Dr. Clifford N. Lazarus
“You’ve got to stop burning the candle at both ends!” Lorenzo’s wife Sylvia warned. “The kids and I never see you, and the hours you’re keeping are going to kill you! ” Her prediction nearly came true: Lorenzo was forced to slow down when he landed in the hospital after collapsing at work.
The term “burnout” is now part of our everyday language. It refers to those who overwork to such an extent that they become bored, exhausted, listless, unmotivated, depressed and even physically ill.
It doesn’t take much for some people to feel burned out. We all react differently to stress, deadlines, pressures, demands, monotony and responsibility. What feels O.K. to one individual may be experienced by someone else as extremely irritating and disturbing. Nevertheless, there are specific tactics that everyone can follow to prevent burnout.
• Evaluate your goals and priorities. What do you really want to get out of life?
• Pursue other interests besides work.
• At work, try to do some things that have personal meaning.
• Become an active agent in making your life what you want it to be.
• Think of ways to bring variety into your work if at all possible.
• Attend to your health through adequate sleep, exercise, good nutrition and relaxation.
• Never jeopardize your health for any job.
• Learn specific methods to reduce stress on the job and at home.
• Learn to ask for what you want, but don’t expect always to get it.
• If at all possible, delegate responsibility—don’t take the entire load on your shoulders.
• Don’t assume burdens that are actually the responsibility of others.
• Watch out for and get rid of any perfectionism in yourself.
• Learn your own limits and learn to set limits with others.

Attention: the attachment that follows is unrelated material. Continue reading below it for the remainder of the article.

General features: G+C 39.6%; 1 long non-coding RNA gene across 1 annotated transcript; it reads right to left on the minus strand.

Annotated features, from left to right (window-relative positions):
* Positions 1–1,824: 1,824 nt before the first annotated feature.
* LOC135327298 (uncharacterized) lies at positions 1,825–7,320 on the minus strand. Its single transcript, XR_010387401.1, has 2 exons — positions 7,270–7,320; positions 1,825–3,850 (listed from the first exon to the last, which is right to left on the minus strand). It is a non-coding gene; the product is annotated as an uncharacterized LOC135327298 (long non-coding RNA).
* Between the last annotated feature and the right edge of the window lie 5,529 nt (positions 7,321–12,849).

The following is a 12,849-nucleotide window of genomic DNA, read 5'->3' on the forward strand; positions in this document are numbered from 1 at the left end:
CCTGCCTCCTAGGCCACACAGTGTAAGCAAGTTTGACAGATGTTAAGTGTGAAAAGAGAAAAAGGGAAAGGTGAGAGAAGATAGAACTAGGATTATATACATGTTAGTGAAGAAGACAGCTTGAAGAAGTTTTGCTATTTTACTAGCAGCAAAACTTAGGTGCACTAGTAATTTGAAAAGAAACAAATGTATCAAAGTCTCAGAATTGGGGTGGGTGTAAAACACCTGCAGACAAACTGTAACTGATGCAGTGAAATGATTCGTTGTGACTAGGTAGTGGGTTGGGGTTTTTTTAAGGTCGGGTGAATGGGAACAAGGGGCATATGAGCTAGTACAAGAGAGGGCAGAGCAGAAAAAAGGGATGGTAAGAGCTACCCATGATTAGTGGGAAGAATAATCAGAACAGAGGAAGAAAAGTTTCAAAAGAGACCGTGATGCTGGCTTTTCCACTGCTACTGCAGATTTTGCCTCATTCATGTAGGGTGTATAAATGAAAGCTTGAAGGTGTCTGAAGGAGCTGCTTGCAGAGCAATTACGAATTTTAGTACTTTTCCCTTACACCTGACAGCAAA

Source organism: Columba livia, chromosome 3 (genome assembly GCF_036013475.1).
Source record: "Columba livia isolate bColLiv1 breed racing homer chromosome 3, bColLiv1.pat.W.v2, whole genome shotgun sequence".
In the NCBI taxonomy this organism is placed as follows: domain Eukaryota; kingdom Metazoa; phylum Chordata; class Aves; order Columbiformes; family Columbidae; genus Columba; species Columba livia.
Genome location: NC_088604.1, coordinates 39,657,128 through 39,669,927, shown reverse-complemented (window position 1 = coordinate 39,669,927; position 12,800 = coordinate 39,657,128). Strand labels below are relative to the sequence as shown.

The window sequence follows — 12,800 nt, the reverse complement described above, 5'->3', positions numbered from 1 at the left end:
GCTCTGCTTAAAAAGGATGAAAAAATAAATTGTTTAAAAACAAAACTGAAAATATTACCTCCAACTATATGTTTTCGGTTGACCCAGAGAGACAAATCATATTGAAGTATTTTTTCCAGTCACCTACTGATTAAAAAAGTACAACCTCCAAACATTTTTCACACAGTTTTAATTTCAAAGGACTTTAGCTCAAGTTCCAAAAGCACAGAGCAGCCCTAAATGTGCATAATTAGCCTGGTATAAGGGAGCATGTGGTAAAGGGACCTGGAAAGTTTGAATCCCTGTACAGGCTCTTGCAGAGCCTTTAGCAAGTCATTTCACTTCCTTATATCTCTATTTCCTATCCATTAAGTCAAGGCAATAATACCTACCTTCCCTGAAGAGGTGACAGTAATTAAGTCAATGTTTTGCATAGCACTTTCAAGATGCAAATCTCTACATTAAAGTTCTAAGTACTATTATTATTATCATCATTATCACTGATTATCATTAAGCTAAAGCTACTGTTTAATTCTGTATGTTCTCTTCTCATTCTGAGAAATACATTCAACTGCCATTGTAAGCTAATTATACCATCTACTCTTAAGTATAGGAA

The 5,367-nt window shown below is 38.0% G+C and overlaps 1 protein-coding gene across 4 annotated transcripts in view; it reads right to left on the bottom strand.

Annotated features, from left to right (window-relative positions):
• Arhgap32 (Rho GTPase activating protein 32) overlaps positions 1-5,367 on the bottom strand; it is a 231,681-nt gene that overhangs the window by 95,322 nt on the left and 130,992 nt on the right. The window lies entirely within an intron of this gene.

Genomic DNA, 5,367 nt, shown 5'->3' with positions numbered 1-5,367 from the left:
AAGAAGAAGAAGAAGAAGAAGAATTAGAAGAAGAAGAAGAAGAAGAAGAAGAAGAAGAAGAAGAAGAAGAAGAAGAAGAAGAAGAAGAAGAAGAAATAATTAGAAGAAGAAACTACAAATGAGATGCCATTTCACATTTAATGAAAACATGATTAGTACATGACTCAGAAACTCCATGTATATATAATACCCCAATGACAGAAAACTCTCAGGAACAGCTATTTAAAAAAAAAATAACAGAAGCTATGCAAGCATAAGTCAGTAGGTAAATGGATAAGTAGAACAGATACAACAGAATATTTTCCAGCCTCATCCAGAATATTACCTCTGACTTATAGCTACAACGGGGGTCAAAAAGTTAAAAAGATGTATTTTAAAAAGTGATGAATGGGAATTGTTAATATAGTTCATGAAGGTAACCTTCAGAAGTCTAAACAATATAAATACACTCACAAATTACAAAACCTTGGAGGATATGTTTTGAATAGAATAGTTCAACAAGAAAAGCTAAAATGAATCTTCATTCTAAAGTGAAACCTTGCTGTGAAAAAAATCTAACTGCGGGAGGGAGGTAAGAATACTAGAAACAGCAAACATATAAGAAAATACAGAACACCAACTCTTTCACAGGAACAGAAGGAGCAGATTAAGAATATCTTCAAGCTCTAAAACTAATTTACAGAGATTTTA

• If things are really tough, try to form a support group with colleagues to share feelings and to find a way of diminishing frustration.
• Learn to forgive yourself when you make a mistake or do not live up to your ideals.
• If necessary, consider seeking counseling for personal development or stress management.
Dr. Clifford N. Lazarus is a licensed psychologist, Co-founder and Clinical Director of The Lazarus Institute. In addition to his general psychotherapy practice, Dr. Clifford Lazarus specializes in health and neuropsychology.
Dr. Clifford Lazarus received his B.A., M.S., and Ph.D. in psychology from Rutgers University where he was a Henry Rutgers Research Scholar. Seen here are excerpts from one of his books, The 60-Second Shrink – 101 Strategies For Staying Sane In a Crazy World, a book, he co-authored with his father “One of the ten most influential psychotherapists in America” Arnold A. Lazarus, Ph.D. For more details on Dr. Clifford Lazarus visit this link to The Lazarus Institute. Or visit his page here on friendlysuggestions.com.
Direct links to two highly recommended books by Dr. Clifford Lazarus and Dr. Arnold A. Lazarus: